Author: Mark Newton

Born in 1981, live in the UK. I write about strange things.
2Jan

Pilger on Radio 4 Today

When this was about to come on the radio this morning, I raised an eyebrow. Pilger is one of the great radical journalists, highly critical of governments. That he was on the BBC Radio 4’s flagship Today Program, talking about censorship and the corporatisation of journalism, was surprising to say the least.

Afterwards it was marvellous to see part of the establishment get wound up. Some media outlets, such as the Daily Mail, were in essence leaping to the defence of the State. The irony that many were attacking the ‘left-wing’ BBC (personally I find those left and right labels not very useful in 2014 anyway) for not censoring something that criticised the BBC and the British government, and selective censorship in media, was not wasted on me.

Anyway – Pilger’s always worth a listen. It’s a shame there are few journalists like him today.

30Dec

Reading Reflections

This year I seem to have discovered more about why I read than good books in particular. This isn’t to say there hasn’t been many good reads – on the contrary.

I think I read for the same reasons I write: to explore. I’m an environmentalist in the text: I like the experience of landscapes, real or otherwise. I like the sense of place. This is partially why I’m drawn so strongly to landscape books: there’s something about a personal interaction with the landscape that appeals to me as a reader and a writer. It is, ultimately, about the world shaping people, after all. Or people shaping an artificial landscape, I never quite know. Inner journeys, at least.

The idea of a ‘increase the number of novels you read’ kind of list doesn’t appeal to me – reading isn’t a race; cramming them in won’t improve me as a reader. Besides, I can still get pleasure from a book if it sits happily on my shelf being a nice edition that I interact with from time to time. With that realisation, I’ll highlight some further areas of exploration for 2014: nature writing that isn’t limited to Britain, although that tends to be my personal escapism these days; history of eras with which I’m not familiar, though I bet I go back to Rome more often than not; more crime novels, though they, too, tend to be strongly connected to settings. For some reason I’d like to try more random biographies, too. There might be the odd SFF book, but writing so much of that genre day and night, I’m not as bedazzled as easily. Or the real world dazzles me more.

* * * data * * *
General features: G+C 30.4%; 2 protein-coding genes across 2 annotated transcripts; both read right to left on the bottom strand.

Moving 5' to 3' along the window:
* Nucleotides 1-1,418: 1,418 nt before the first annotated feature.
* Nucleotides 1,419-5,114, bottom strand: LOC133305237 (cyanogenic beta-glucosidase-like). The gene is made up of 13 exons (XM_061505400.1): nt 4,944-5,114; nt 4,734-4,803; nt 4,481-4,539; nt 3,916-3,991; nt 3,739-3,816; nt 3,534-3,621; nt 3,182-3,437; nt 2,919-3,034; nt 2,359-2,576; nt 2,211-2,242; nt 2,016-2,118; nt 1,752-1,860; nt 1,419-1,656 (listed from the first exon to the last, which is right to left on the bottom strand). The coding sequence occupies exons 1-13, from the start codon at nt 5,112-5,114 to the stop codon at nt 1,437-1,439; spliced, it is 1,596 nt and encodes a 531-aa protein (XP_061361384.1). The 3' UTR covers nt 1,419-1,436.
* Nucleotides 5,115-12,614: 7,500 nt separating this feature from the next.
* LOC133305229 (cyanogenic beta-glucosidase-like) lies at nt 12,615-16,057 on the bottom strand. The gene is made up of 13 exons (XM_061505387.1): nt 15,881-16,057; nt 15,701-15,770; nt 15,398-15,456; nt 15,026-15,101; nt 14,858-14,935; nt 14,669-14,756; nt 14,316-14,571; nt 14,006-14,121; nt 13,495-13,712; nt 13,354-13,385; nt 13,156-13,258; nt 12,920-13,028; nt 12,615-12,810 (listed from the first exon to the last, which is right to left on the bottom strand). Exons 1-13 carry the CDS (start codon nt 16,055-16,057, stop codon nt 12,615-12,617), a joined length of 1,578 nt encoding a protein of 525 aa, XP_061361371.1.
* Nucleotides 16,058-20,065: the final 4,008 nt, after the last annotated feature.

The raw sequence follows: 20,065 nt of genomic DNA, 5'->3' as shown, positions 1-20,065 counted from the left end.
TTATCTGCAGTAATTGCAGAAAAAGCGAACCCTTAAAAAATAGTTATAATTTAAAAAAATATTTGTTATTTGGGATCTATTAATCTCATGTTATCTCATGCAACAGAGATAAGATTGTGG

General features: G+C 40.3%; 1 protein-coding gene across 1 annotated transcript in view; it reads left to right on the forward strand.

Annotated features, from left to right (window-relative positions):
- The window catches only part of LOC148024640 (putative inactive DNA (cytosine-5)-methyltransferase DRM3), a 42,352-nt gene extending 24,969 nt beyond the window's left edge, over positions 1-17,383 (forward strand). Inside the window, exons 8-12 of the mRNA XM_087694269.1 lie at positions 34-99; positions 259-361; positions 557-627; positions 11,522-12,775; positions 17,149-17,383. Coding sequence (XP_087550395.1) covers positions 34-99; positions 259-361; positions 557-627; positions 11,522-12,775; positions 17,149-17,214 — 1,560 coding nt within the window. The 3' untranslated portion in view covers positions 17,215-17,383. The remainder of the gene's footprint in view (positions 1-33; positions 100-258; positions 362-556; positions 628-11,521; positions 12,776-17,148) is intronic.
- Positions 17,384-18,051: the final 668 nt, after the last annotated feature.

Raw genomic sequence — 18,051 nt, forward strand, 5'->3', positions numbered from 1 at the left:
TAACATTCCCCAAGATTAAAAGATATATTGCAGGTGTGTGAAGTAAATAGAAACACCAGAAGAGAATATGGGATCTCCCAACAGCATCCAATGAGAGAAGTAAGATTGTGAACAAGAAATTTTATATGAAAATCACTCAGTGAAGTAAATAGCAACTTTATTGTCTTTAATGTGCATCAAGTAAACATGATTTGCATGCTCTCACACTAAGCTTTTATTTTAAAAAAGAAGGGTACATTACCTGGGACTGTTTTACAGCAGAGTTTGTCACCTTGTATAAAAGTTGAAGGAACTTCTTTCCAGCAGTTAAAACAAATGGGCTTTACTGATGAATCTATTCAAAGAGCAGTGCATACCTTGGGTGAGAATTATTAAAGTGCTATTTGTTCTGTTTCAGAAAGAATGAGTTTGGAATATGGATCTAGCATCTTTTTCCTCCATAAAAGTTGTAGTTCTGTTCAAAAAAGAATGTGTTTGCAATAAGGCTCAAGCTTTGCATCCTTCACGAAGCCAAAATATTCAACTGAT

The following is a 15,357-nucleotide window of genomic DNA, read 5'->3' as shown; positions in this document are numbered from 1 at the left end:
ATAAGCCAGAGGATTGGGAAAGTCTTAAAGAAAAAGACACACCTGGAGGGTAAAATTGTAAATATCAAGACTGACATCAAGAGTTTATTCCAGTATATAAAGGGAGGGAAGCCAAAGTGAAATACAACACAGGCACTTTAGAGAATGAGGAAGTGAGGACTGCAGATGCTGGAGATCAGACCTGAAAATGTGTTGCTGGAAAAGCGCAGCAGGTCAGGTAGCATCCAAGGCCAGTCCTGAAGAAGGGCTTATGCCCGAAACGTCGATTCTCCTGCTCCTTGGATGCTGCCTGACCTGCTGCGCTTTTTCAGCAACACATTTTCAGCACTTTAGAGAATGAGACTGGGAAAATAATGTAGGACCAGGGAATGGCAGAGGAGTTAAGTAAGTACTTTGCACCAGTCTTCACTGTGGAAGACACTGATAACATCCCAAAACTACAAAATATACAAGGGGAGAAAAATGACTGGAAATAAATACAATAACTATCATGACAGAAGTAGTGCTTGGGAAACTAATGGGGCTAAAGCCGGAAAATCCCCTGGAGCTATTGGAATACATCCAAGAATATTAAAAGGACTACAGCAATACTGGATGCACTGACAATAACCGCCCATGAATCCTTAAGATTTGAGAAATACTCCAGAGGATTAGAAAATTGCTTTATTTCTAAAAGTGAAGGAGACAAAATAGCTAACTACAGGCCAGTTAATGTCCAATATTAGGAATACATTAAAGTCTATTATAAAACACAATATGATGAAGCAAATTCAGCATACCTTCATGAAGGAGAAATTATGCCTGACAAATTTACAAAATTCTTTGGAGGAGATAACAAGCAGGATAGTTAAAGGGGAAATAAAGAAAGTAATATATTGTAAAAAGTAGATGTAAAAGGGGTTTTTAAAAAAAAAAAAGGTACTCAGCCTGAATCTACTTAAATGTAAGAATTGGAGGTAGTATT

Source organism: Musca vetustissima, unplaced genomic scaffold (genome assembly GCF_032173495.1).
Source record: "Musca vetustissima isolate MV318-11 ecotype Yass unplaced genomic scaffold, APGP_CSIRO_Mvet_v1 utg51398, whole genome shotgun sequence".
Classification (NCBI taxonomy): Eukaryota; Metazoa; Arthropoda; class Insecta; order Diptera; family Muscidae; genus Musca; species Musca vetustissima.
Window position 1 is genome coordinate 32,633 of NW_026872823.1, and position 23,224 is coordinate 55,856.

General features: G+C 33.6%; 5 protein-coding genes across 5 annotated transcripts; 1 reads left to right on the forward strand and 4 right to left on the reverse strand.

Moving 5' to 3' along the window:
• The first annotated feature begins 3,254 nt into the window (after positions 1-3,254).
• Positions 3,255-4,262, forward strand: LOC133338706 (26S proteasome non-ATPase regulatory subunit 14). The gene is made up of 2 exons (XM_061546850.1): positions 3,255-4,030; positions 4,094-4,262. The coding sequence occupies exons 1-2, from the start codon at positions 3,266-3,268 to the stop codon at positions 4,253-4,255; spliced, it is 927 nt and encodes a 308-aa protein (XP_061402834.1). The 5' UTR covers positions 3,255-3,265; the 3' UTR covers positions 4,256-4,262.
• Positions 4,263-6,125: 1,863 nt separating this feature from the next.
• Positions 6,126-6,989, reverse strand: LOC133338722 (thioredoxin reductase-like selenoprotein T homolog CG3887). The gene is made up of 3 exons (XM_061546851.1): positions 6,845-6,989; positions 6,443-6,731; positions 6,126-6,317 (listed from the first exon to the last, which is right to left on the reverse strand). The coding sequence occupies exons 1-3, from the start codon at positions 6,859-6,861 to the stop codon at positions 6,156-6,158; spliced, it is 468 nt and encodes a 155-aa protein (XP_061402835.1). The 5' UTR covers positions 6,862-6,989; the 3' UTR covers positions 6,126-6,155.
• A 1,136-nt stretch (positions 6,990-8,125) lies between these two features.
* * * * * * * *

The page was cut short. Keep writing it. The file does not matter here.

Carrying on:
A rambling post, this, but I never promised it would go anywhere.

26Dec

Boxing Day Walk

Reservoir1
Reservoir2
A walk around Scar House and Angram reservoirs today. Freezing, but clear as glass, with just a little mist hanging in one gully, and snow on the hilltops. Exactly what was needed after a day of over-indulgence… Hope you all had a good Christmas.

20Dec

My Reading, Gender Quotas

About a year ago I said I wanted to read more books written by women. This was largely to identify whether or not I was being sexist (unintentionally) in my reading. I tend to interact with books in different ways – some I’ll read parts of some for research, whereas others I’ll blast the whole way through. I had an ambitious “aim for 90% women writers” target for my reading, in which I failed miserably. In my vague record I seriously interacted with just under 50 books for 2013, and ended up with an approximate skewing of 60% male writers to 40% female.

Thoughts:

1) For many historical topics (this year’s fascination was on Anglo-Saxons as well as Romans) there are virtually no female writers. It’s so utterly male-dominated you would think it a 19th Century gentlemen’s club, and not publishing in 2013. That’s part of the reason I read more men than women this year.

2) Same goes for British nature writing. It’s absurdly skewed towards men – there are a handful of great female writers (Kathleen Jamie today, Ella Pontefract in yesteryear), but it was hard to find any books not written by men. There are publishers to a great job of bringing back writers of the past, such as Little Toller books. But when their list is 95% men, you get to see the problem isn’t anything new.

3) Sexism is invisible in publishing, for some genres more than others. You might not need to be sexist to reinforce sexism, because it’s such a part of the industry. Perhaps more specifically, women are invisible in some genres of publishing more than others.

4) This is, of course, most certainly not unique to publishing, but many facets of society. Or rather, it is society. Only by making a conscious choice – a quota – could I get close to a balance. But even then some areas of my reading are so dominated by men that it was almost impossible to get balance.

5) Making quotas exposes you to new writers. This is good for so many reasons.

6) Things are just as bad, if not worse, for non-white writers. I dare say that the ethnic diversity of the UK is not reflected in publishing.

7) I’m going to try harder next year. I’m going to actively contact publishers in my own areas of interest and ask them why they aren’t publishing more women writers. Imagine how cool it would be if more people did that?

8) Apologies that this deals with gender in a binary sense.

19Dec

Fireplace Trailer

The poet William Cowper wrote to a friend in 1783:

“I see the winter approaching without much concern, though a passionate lover of fine weather, and the pleasant scenes of summer, but the long evenings have their comfort too, and there is hardly to be found upon earth, I suppose, so snug a creature as an Englishman by the fireside in the winter.”

A lovely notion, which brings me to the above video. Netfix has a lot of videos of crackling fireplaces, ready to stream. If like me you don’t have a roaring fireplace, this is kind of cool.

(Via Laughing Squid.)